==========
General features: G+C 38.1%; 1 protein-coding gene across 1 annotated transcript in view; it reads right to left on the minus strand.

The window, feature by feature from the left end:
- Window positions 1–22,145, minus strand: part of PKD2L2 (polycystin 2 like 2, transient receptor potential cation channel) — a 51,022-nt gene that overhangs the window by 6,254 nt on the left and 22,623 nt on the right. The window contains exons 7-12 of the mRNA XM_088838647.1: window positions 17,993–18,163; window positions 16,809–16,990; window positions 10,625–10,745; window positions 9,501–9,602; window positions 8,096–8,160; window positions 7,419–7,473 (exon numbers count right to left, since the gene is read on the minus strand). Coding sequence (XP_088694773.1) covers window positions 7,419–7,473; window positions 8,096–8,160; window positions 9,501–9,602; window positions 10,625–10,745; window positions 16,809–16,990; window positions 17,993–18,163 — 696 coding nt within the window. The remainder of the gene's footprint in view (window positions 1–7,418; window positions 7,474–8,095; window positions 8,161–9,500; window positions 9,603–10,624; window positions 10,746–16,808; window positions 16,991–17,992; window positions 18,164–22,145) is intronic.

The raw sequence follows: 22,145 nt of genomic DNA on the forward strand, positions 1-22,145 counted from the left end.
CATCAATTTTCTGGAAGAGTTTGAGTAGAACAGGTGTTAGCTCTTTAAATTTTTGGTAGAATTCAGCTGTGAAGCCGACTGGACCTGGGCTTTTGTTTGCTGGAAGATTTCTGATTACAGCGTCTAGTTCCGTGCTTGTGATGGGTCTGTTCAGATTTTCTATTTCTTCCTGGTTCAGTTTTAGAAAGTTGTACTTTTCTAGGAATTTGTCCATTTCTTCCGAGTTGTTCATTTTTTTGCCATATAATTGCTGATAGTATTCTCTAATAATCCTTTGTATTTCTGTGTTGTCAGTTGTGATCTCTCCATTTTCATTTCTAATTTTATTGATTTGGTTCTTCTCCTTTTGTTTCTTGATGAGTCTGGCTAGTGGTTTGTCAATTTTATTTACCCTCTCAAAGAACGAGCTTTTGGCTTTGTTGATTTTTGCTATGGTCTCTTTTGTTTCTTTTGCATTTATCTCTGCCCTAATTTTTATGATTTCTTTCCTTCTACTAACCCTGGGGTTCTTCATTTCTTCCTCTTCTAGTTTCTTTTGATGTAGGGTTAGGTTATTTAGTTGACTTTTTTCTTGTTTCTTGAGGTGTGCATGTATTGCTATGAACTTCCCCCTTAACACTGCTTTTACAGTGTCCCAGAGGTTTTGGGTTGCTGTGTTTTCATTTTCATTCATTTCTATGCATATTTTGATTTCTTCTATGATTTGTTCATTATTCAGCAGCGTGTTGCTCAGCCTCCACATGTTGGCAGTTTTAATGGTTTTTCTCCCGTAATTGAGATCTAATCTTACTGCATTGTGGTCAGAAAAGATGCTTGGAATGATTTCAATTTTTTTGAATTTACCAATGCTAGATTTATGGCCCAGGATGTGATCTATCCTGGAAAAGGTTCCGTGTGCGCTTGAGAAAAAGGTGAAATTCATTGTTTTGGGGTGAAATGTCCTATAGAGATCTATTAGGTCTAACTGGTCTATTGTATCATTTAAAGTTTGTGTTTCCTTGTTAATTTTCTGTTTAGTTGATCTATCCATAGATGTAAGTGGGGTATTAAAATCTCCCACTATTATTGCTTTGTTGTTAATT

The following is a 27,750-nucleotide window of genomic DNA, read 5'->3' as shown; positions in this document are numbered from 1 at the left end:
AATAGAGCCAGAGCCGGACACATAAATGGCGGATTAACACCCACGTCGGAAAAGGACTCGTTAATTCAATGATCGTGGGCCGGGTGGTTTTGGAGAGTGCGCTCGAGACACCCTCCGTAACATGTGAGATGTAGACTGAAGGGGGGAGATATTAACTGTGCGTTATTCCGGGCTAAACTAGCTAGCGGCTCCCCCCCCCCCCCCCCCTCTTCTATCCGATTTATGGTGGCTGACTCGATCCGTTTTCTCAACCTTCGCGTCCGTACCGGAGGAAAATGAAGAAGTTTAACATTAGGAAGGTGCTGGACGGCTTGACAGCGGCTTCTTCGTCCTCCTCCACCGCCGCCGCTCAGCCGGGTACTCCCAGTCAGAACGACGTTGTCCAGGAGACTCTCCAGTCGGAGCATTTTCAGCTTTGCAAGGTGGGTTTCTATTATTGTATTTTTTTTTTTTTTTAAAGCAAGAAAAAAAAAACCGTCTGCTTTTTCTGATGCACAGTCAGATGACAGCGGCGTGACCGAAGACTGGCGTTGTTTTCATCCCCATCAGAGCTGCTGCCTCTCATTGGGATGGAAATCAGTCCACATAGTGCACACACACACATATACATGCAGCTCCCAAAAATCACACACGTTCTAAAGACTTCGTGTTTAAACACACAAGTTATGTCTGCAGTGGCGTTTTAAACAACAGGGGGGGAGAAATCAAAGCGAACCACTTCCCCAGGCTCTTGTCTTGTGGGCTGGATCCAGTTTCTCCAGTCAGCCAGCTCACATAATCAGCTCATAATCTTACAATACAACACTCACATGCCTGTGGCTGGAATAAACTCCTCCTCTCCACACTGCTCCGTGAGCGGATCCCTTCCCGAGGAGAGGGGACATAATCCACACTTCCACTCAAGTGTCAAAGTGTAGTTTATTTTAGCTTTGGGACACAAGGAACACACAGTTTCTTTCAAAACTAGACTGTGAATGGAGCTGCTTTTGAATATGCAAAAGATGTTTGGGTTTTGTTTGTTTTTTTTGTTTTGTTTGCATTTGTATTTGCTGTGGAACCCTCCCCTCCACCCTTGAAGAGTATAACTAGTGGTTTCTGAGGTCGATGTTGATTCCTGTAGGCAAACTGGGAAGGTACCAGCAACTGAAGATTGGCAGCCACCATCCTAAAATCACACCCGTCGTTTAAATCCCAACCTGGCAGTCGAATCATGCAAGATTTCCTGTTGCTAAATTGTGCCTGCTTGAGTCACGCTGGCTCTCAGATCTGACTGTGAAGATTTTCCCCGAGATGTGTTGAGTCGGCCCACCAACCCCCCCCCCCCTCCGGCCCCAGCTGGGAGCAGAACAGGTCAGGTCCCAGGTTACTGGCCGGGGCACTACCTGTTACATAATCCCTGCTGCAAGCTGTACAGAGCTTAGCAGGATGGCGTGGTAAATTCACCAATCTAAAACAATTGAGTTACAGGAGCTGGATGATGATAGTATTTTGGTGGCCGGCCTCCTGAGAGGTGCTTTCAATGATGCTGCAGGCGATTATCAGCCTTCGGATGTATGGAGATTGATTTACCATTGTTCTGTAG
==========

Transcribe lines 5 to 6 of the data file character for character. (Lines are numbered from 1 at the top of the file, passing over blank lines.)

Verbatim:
CATCAATTTTCTGGAAGAGTTTGAGTAGAACAGGTGTTAGCTCTTTAAATTTTTGGTAGAATTCAGCTGTGAAGCCGACTGGACCTGGGCTTTTGTTTGCTGGAAGATTTCTGATTACAGCGTCTAGTTCCGTGCTTGTGATGGGTCTGTTCAGATTTTCTATTTCTTCCTGGTTCAGTTTTAGAAAGTTGTACTTTTCTAGGAATTTGTCCATTTCTTCCGAGTTGTTCATTTTTTTGCCATATAATTGCTGATAGTATTCTCTAATAATCCTTTGTATTTCTGTGTTGTCAGTTGTGATCTCTCCATTTTCATTTCTAATTTTATTGATTTGGTTCTTCTCCTTTTGTTTCTTGATGAGTCTGGCTAGTGGTTTGTCAATTTTATTTACCCTCTCAAAGAACGAGCTTTTGGCTTTGTTGATTTTTGCTATGGTCTCTTTTGTTTCTTTTGCATTTATCTCTGCCCTAATTTTTATGATTTCTTTCCTTCTACTAACCCTGGGGTTCTTCATTTCTTCCTCTTCTAGTTTCTTTTGATGTAGGGTTAGGTTATTTAGTTGACTTTTTTCTTGTTTCTTGAGGTGTGCATGTATTGCTATGAACTTCCCCCTTAACACTGCTTTTACAGTGTCCCAGAGGTTTTGGGTTGCTGTGTTTTCATTTTCATTCATTTCTATGCATATTTTGATTTCTTCTATGATTTGTTCATTATTCAGCAGCGTGTTGCTCAGCCTCCACATGTTGGCAGTTTTAATGGTTTTTCTCCCGTAATTGAGATCTAATCTTACTGCATTGTGGTCAGAAAAGATGCTTGGAATGATTTCAATTTTTTTGAATTTACCAATGCTAGATTTATGGCCCAGGATGTGATCTATCCTGGAAAAGGTTCCGTGTGCGCTTGAGAAAAAGGTGAAATTCATTGTTTTGGGGTGAAATGTCCTATAGAGATCTATTAGGTCTAACTGGTCTATTGTATCATTTAAAGTTTGTGTTTCCTTGTTAATTTTCTGTTTAGTTGATCTATCCATAGATGTAAGTGGGGTATTAAAATCTCCCACTATTATTGCTTTGTTGTTAATT

The following is a 27,750-nucleotide window of genomic DNA, read 5'->3' as shown; positions in this document are numbered from 1 at the left end: